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From   "david reinstein" <[email protected]>
To   [email protected]
Date   Tue, 08 Jun 2004 17:58:33 -0400

I am using the Consumer Expenditure Survey put out by the US Bureau of Labor Statistics. They have a whole series of weights for estimating means, and "half sample weights" for
constructing "balanced" replicates to do sort of a bootstrap for
estimating variances of estimators.

But I'm not sure how to best combine this with a method that uses individual fixed effects. I suppose the issue, since this is not a balanced panel, is whether to count someone who appears in the
survey for 4 periods more or less than someone who aeppears in the survey for 3 periods. It seems to me a fair way would be to use aperson's weight in the first period they appear, as suggested below I think. Probably doesn't matter much for the results.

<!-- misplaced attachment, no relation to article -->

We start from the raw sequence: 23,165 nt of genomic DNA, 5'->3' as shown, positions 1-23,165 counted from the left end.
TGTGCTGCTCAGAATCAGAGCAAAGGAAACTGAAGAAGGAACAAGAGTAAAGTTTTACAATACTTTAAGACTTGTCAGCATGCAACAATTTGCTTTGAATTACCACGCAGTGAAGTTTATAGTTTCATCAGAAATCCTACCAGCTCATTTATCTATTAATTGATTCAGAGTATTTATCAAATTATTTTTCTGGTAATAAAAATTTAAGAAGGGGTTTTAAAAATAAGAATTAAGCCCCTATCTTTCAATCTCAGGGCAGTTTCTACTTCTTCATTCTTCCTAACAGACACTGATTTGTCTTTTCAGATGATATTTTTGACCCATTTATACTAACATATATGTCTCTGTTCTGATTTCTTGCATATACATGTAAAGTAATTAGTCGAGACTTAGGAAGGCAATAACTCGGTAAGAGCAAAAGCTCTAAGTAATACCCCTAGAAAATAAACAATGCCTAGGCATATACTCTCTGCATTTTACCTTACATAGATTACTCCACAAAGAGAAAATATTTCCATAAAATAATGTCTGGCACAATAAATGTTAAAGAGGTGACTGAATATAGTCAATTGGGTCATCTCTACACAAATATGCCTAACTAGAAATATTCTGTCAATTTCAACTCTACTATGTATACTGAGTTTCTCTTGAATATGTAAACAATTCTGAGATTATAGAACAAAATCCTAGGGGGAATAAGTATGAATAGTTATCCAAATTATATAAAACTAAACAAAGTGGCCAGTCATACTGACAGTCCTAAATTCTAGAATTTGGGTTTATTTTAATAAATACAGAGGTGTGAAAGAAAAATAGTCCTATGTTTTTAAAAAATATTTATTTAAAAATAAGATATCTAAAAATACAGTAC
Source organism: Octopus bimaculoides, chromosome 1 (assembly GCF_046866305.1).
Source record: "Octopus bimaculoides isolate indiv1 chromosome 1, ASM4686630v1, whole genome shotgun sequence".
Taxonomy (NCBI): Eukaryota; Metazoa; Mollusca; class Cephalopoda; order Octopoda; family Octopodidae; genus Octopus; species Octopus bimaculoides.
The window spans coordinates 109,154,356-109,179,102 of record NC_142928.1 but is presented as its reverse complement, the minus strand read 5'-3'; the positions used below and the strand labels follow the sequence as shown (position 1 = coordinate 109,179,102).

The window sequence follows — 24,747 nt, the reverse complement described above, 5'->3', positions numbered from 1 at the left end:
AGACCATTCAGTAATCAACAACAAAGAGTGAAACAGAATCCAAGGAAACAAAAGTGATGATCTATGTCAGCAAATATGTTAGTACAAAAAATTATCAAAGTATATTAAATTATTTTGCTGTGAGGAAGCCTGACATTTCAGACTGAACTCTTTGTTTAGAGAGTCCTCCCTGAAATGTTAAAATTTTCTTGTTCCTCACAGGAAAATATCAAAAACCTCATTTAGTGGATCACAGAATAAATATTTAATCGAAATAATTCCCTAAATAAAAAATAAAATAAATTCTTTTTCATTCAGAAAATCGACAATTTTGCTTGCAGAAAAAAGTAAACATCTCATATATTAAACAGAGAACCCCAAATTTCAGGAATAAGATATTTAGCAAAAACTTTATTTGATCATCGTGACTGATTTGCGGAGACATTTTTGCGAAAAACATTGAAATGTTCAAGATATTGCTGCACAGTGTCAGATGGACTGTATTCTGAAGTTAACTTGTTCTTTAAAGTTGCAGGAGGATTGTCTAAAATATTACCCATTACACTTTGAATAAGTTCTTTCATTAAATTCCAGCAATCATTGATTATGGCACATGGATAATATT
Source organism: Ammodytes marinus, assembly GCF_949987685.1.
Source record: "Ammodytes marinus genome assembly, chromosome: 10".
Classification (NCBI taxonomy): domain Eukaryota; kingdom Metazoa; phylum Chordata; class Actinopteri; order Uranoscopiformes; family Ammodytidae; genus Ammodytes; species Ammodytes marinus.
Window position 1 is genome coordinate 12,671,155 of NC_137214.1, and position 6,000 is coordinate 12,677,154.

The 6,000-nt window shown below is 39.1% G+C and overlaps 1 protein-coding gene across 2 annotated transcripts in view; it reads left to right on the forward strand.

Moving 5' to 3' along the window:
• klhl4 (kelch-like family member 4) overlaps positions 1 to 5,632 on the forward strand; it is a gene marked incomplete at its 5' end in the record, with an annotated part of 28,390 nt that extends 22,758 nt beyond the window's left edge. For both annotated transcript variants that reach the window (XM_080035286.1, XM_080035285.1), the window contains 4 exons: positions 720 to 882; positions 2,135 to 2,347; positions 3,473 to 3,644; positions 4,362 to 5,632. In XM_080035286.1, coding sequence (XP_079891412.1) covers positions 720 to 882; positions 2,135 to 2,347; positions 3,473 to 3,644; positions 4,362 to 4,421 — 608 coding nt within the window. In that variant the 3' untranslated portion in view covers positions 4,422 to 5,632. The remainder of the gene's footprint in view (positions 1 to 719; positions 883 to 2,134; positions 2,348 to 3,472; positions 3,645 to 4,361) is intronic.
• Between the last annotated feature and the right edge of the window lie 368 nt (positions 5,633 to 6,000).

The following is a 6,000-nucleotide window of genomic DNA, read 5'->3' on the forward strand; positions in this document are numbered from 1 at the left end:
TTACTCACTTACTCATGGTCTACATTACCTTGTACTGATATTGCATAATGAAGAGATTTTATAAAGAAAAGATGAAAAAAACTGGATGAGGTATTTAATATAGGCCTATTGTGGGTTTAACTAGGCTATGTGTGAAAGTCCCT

I am also confused about how to estimate the variance of a variable itself, rather than the variance of an estimate. Any references to recommend on this?

BTW, the BLS had this to say about the ability if Stata to deal w balanced repeated replicate weighting:
"We looked into software last year that could easily calculate variances using our weights.  We looked at STATA, WESVAR, and SUDAAN.  We found that the latter two supported the BRR (Balanced Repeated Replication) technique for which our weights we designed for.  Our recollection is that STATA did not support BRR, but you may want to double check with STATA."

-Anyone confirm or deny this?

This message may have been composed with voice recognition.
Please forgive  any errors .
David Reinstein
UC Berkeley, Economics

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